How might Brexit impact these expansion plans?
It will have an impact for us, there’s no doubt about that. Quite apart from the potential of having to understand any import and export tariffs, there is also the impact of the European Medicines Agency, which is the big agency that governs all 27 states, which is relocating from London to Amsterdam, and the impact that may have on our own, national licensing system.
How do you as a company prepare for wider uncertainty?
Everyone talks about being nimble, being quick, being able to react to situations. We think we can do that incredibly quickly! However, try as we might, our contacts and our ability to stay informed is challenging and continually needs to improve. All we can do is to have the right people in the right place, so that if we have to move quickly we can, and we do.
Worst decision/biggest learning of Veriton Pharma
Paying money for really good advice, right from the start! The history of trying to get a drug product licensed tells us that if you try and minimise the money you are going to have to spend to get good advice, it has a habit of haunting you! So for us, we’ve learnt the lesson. If you want to act professionally, be professional. To be taken seriously, you either pay the money and take really good advice, or you wait until the point you can. What you don’t do is try and cut corners!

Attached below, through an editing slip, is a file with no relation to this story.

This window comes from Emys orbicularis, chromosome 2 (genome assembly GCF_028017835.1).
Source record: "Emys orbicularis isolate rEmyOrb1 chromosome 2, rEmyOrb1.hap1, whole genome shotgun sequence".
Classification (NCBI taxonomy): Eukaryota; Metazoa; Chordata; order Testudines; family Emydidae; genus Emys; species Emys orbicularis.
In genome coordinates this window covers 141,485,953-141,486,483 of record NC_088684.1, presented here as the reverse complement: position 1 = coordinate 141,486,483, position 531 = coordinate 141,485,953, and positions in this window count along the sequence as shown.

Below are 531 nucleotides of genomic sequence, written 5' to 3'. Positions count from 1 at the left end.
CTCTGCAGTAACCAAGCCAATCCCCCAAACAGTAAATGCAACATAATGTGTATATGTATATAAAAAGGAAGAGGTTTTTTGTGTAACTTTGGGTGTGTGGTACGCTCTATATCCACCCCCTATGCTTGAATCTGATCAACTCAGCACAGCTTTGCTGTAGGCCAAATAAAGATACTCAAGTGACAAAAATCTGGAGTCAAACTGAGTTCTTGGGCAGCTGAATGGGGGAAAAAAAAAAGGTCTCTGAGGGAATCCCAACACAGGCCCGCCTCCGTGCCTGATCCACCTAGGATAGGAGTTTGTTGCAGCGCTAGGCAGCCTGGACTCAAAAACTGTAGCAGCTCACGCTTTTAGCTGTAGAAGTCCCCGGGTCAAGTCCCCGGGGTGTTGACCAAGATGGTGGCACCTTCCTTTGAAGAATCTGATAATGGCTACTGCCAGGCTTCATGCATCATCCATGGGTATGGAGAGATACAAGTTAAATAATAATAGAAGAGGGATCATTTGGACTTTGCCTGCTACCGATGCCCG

What do you look for in your advisers?
We feel very comfortable with advisers when they demonstrate that they have understood our business and the advice they are offering us is what they would do if they were us. These are individuals who cut through the complexity. A lot of the good advice we get is from companies that we have worked with over many years who have demonstrated that we’re both committed to getting a proper relationship established and understanding each other’s business.
What do you look for in your employees?